UiPath: Last question. When clients ask for a look into your RPA crystal ball, what does it show them for 2020?
Chris Lamberton: Busy! I’d say things might be going very quickly now, something like a rocket really — but they’re only just getting started. By 2020, we’ll have moved well past the question, “Does it work?” and onto, “Have I done enough?” The presence of robots throughout an enterprise will simply be a given.
Earlier I spoke of robotic process automation in terms of generations, with the first being attended automation and the second generation being unattended automation. The second generation — unattended automation — has had a tremendous impact on RPA growth, for the reason it has brought a 2-3x return-on-investment increase to automation solutions.
The third generation, which we’ve already discussed, is self-service. We think self-service will bring a further 2x to 3x Return-On-Investment increase to process automation, and we believe EY is one of the only organizations deploying these solutions.
The fourth generation will be cognitive technology. I fully expect it to expand the enterprise automation with capabilities such as AI-enabled machine learning and natural language processing. This cognitive generation could well make highly sophisticated rules engines a practical reality, allowing a virtual workforce to do more than ever. However, this cognitive generation raises a key question: how can this technology be utilized by business in a consumable way?
What I mean is, how will business use it? Right now, the first two generations have intuitive ways for business users to transfer business knowledge into robotic processes, without needing deep IT skills. But the cognitive generation’s technology could well be less user-friendly — and that could slow down its growth. The challenge will be for RPA providers to develop ways of interacting with these tools that allow business users to use familiar approaches; for example, the English language, to configure and revise complex rules engines, or simple machine learning interfaces.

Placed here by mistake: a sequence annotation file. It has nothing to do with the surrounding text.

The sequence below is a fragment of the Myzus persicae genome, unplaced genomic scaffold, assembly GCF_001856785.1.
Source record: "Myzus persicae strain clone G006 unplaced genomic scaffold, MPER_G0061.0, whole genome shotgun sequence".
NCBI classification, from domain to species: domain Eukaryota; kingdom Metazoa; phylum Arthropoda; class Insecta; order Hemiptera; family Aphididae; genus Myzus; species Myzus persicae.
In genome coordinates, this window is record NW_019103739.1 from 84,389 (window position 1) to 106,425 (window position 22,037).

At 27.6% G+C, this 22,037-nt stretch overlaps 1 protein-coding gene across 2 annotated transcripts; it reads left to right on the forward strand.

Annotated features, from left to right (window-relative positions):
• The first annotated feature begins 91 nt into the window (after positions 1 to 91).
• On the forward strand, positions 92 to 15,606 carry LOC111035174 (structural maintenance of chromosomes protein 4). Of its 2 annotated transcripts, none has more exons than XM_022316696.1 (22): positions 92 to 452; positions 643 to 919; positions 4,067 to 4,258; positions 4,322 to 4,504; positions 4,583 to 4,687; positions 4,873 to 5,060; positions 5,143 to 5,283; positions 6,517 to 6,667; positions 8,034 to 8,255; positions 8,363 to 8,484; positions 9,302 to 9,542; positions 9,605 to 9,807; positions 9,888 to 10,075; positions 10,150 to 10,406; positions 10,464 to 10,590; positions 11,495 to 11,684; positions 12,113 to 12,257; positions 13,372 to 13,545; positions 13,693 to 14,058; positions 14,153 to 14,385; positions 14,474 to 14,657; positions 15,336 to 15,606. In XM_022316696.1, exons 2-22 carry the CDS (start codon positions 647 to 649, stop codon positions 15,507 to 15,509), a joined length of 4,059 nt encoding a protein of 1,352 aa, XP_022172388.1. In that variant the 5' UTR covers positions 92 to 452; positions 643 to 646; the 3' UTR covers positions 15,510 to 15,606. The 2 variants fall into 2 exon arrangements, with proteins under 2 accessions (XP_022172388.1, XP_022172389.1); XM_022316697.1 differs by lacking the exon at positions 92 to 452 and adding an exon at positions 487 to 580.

UiPath: This scenario of sophisticated rules engines seems be far from the current RPA focus on mundane, repetitive, rules-driven work.
Chris Lamberton: It is, and it touches on a topic that warrants a discussion of its own; the question of how this cognitive technology will impact humans. You’re right; at the moment, people are concerned about RPA displacing jobs in lower-skilled areas of work, although there’s as many people who believe RPA liberates people to do the higher-value work they should be doing, not the manual work they currently do. But what about when automation impacts higher skilled work such as financial analysts or claims adjusters?
There’s no question robotic process automation will increase service levels and save money in these areas. However, it also means the person doing the manual work for the adjuster is gone. Now what if doing that manual work helped junior people start on the path to higher-paid, more senior claims adjuster roles? What will happen to skilled labor once the starter work is gone? How will people acquire the experience and judgment to replace the surviving skilled workers when they retire? That is a great topic in itself – maybe for another article.
UiPath: Chris, thank you for clearing your schedule for this interview. You’ve given me and the reader a valuable opportunity to learn from your RPA thought leadership and EY’s deep implementation experience. It’s very much appreciated.
Note: the views reflected in this article are the views of the author and do not necessarily reflect the views of the global EY organization or its member firms.